Investors "Like" Potential Facebook IPO


If potential investors could "Like" the prospect of a highly-anticipated and nearly inevitable announcement of an initial public offering for Facebook, it's a good bet that almost all of them would--and not with a nonchalant click of a mouse, but rather with a very large stack of cash.

Knowing that, the next step is determining if this love affair with a non-existent Facebook stock is justifiable, and why.

Recently, Groupon announced its intention to deliver an IPO, much to the pleasure of countless investors looking to get in on what some feel is the makings of another tech bubble. After the success of LinkedIn's (LNKD) offering, people can't wait to get in on the ground floor of the bigger online companies, a la Facebook.

Even foreign stocks such as RENN, the quote-unquote "Chinese Facebook," have drawn great attention at their outset. While online companies continue to be all the rage, the difference between the tech bubble of the early 2000's and this sort of new tech bubble is that the companies in the present actually have means of financial backing (though sometimes, not as much as you'd like to see in a stock going for a stock topping $100 per share initially... we're looking at you LNKD, now closer to $60 a pop).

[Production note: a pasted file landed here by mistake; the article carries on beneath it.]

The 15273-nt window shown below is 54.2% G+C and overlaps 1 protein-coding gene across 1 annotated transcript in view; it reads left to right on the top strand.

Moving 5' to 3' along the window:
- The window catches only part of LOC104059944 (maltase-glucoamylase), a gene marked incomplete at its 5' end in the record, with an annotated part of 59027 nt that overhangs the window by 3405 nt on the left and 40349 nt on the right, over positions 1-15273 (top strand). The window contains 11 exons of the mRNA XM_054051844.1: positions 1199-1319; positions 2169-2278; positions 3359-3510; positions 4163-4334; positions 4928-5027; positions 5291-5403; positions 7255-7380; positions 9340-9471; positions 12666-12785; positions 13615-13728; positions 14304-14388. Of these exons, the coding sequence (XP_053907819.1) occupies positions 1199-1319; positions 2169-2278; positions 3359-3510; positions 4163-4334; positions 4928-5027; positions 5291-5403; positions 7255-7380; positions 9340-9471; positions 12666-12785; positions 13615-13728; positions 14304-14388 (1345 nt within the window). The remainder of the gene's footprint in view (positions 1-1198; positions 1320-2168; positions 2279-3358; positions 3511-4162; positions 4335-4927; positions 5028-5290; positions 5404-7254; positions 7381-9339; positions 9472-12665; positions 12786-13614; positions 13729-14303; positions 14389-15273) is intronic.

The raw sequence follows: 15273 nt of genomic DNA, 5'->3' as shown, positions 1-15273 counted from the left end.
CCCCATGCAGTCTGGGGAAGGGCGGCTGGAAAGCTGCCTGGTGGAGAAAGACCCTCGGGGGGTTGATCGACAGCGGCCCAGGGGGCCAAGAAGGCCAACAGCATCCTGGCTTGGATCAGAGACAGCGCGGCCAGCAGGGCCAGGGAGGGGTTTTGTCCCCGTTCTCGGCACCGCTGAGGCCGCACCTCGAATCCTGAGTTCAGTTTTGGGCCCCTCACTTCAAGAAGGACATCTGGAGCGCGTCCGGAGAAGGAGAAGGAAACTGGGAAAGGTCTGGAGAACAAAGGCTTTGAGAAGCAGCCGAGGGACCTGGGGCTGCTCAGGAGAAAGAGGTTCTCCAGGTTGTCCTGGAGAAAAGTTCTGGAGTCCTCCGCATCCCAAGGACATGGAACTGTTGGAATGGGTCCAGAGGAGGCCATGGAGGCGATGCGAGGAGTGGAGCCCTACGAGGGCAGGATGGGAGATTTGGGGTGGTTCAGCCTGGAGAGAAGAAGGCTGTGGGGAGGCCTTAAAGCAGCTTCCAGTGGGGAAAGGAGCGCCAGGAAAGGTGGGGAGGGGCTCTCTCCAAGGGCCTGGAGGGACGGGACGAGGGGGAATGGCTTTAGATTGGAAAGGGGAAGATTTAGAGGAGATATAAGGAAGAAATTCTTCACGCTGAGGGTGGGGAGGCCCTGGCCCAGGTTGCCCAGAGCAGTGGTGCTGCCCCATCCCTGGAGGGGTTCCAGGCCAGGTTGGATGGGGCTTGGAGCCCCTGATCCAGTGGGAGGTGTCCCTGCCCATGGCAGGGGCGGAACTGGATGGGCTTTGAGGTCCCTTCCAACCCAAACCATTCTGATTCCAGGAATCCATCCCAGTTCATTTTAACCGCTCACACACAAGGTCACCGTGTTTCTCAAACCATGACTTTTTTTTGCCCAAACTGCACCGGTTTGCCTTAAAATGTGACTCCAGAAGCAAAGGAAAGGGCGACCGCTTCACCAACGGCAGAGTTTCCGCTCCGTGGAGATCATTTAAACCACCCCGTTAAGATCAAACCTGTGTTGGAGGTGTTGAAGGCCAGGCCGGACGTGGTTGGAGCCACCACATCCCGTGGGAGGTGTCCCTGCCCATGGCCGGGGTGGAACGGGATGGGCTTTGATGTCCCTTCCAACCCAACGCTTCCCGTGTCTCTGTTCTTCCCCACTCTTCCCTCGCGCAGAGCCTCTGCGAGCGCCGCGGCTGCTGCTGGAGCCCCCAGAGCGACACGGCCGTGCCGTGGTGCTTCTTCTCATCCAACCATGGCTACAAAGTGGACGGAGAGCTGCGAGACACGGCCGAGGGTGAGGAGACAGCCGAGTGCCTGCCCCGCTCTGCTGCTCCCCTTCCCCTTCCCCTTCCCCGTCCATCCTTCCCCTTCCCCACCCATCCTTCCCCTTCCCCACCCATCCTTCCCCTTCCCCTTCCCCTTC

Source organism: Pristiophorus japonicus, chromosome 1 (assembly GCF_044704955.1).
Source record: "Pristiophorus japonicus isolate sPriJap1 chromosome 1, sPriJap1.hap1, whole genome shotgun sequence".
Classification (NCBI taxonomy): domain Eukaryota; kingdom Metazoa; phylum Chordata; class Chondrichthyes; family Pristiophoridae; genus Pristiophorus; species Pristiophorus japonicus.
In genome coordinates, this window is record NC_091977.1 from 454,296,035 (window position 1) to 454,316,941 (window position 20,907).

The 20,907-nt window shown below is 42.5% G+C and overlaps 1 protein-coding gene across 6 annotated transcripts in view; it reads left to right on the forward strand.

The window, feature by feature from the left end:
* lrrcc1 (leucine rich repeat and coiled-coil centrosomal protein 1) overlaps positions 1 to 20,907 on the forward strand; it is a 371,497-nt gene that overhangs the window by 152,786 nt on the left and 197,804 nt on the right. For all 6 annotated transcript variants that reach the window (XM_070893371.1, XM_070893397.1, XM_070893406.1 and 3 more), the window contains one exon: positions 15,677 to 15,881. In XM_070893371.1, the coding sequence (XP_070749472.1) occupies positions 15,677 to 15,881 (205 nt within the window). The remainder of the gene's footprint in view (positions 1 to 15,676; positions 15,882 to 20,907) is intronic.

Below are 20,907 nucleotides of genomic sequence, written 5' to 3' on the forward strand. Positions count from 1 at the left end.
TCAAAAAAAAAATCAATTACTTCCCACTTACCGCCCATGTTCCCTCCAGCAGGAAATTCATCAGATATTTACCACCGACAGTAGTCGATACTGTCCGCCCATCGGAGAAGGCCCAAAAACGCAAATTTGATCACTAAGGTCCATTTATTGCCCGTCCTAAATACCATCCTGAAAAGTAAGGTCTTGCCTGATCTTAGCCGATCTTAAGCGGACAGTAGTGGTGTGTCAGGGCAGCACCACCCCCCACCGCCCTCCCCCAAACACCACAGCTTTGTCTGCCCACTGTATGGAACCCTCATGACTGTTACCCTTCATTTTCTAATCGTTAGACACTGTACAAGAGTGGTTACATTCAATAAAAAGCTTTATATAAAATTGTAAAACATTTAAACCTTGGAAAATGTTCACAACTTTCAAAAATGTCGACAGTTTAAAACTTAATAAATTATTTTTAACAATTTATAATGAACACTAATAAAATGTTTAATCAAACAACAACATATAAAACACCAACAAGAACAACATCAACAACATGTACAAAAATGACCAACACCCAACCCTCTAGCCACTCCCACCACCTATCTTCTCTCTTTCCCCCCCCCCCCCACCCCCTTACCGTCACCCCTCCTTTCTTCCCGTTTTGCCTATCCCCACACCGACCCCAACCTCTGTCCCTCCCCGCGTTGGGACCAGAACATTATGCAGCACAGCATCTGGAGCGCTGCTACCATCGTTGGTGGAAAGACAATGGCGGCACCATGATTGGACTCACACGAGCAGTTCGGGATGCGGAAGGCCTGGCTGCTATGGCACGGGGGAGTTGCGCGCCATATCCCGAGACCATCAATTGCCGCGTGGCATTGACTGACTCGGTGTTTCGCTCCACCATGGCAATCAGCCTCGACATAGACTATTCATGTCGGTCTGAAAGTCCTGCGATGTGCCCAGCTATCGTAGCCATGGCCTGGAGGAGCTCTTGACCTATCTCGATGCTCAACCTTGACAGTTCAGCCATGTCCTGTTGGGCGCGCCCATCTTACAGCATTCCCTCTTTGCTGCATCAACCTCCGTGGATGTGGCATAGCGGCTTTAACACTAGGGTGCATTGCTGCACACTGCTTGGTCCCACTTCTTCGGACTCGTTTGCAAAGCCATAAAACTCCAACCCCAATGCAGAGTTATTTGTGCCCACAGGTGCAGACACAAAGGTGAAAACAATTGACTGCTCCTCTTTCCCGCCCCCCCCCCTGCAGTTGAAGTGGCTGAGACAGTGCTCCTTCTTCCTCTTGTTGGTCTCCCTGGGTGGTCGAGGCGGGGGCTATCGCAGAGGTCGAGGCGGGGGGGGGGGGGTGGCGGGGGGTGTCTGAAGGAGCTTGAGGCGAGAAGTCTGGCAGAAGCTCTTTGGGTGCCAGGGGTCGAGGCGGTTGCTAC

We don't see a bubble bursting in this regard, and in fact see many online and computer companies, such as MSFT (Microsoft)--which we highlighted earlier--and YHOO (Yahoo), as undervalued. What we do see is a good opportunity to short some of these stocks following their IPOs, including Facebook's eventual offering.

While enticing to "get in on the ground floor," it's important to remember that regular Joe investors aren't the typing boosting these IPOs to double their asking price on the first day. It's major firms and big time investors that drive these prices, while the average investor gets in only after the price has ballooned. Nevermind that the Facebook IPO will be well over $100 a share, something an at-home investor type can only realistically purchase a handful of. A better bet is to short these tech stocks after they inflate.

Don't get us wrong, we like the long term prospects of a potential Facebook stock, but the IPO will rise to epic proportions before falling back to earth. Only then will it begin a steady climb--optimistically the likes of which only Google has seen--but initially, shorting the stock (when it finally arrives) is the option we "like" the most.